Joint Statement by Marija Pejčinović Burić, Council of Europe Secretary General, and Helena Dalli, European Commissioner for Equality
Many of the 10-12 million Roma in Europe still suffer from poverty and exclusion. The existence of widespread anti-Gypsyism reinforces and aggravates their economic and social deprivation. These inequalities persist despite ongoing efforts at national, European, and international level to tackle anti-Roma and anti-Traveller prejudice, discrimination and crimes.
This year’s International Roma Day is celebrated at a time when the world mobilises to combat the spread of the COVID-19 virus and European countries have adopted exceptional measures.As a consequence, everyday life is being transformed for many people in ways we had never believed possible.
Governments need to be supported by all in the management of this crisis, and they must be free to decide on the necessary measures. However, all measures must respect the existing European human rights framework, including the principles of equality and non-discrimination.
“I am concerned”, says Marija Pejčinović Burić,“by reports that some European countries have adopted measures that could result in further compromising the human rights of Roma and hampering their equitable access to the provision of basic public services, most importantly health care, sanitation and even fresh water. We are worried to learn that the provision of food aid and the disbursement of welfare benefits are endangered, and that some politicians blame Roma for the spread of the virus.”
Helena Dalli, European Commissioner for Equality, says: “Online hate speech and fake stories against Roma people are again on the rise. Many Roma in Europe continue to face anti-Gypsyism, discrimination and socio-economic exclusion in their daily lives – despite EU and national rules against discrimination. Negative stereotypes and prejudices are still very much present in our society. This is why the Commission will present a reinforced strategy for Roma equality and inclusion in European society.
Greater efforts must be put in place now to ensure that Roma people are included in society and that they have equal access to the basic needs, thus ensuring their protection against infection. We need to stand united. The only way to overcome the crisis is by working together. If there can be anything more contagious than a virus, it is our solidarity. Europeans need to stand up for each other now.”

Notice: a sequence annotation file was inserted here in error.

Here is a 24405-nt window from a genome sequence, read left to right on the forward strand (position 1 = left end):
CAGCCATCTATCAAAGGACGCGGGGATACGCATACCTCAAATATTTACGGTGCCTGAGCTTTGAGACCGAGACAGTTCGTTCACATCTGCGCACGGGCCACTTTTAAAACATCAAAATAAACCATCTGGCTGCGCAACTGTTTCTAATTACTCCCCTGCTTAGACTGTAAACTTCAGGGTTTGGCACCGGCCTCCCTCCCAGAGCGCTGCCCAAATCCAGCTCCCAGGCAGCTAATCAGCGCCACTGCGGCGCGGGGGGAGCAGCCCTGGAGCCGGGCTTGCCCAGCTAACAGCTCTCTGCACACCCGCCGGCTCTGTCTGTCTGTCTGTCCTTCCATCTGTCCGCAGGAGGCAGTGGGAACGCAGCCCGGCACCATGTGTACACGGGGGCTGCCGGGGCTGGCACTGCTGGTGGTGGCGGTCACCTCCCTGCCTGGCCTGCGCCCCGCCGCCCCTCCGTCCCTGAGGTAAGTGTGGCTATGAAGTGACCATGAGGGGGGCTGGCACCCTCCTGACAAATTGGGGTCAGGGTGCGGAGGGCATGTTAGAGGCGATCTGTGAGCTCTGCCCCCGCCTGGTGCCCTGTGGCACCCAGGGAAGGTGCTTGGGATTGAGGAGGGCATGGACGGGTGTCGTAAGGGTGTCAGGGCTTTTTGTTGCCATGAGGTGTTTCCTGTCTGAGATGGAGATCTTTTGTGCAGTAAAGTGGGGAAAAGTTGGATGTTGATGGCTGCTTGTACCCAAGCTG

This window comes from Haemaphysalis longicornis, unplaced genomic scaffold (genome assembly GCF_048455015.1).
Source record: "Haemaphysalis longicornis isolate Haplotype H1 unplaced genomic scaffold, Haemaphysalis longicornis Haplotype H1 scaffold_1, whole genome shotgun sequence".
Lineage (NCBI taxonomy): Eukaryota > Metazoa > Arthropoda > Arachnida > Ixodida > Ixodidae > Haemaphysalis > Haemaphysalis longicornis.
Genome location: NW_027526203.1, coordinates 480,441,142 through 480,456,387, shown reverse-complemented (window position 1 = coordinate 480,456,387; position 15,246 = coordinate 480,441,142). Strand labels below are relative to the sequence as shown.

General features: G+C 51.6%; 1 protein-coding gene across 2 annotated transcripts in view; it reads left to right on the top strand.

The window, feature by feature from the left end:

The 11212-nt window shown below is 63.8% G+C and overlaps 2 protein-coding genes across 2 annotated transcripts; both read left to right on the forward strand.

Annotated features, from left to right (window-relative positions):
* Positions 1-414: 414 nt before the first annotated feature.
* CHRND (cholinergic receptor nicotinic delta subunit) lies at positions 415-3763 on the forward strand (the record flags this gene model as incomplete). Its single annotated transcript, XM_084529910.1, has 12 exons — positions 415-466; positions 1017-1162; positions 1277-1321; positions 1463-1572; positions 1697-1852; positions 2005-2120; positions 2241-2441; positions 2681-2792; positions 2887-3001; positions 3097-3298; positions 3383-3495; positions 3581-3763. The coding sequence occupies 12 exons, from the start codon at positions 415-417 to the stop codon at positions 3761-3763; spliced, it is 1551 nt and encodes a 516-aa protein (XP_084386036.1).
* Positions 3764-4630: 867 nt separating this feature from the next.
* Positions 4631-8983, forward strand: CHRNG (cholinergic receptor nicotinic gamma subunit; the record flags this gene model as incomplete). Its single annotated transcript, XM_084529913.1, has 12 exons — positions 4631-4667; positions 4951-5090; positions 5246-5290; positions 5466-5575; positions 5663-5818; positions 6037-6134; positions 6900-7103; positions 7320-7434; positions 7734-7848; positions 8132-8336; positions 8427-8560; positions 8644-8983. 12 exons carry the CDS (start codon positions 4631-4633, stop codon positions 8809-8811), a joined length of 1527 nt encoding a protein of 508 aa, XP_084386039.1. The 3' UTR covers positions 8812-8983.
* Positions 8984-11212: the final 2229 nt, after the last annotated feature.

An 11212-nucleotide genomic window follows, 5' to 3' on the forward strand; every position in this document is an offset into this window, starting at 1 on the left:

In these challenging times, we call for particular efforts by member states to ensure that marginalised groups and ethnic minorities, in particular Roma, do not face additional disadvantage, discrimination, hate speech or hate crime.
We call on all European countries to comply with the standards of the European Convention on Human Rights and the European Social Charter by stepping up their support for marginalised groups, and to do their utmost to prevent national or ethnic minorities, in particular Roma, from becoming scapegoats in the current crisis.
We urge governments to ensure equal access to the provision of public services, which in times of a pandemic also includes the provision of food, clean water, as well as basic means of hygiene and health protection.
The new Council of Europe Strategic Action Plan for Roma and Traveller Inclusion (2020-2025) and the EU’s forthcoming post-2020 Roma Strategy aim to promote and protect the human rights of Roma and Travellers in Europe, to combat anti-Gypsyism and discrimination, and to foster their social inclusion. They provide a conceptual framework for safeguarding democracy through equality and social cohesion in diverse European societies.
International Roma Day (8 April) is a day to celebrate Romani culture, history and language, and to raise awareness of the issues Romani people still face. It was officially declared in 1990 during the 4th World Romani Congress, in honour of the first major international meeting of Roma representatives, 7-12 April 1971, in Orpington near London, UK.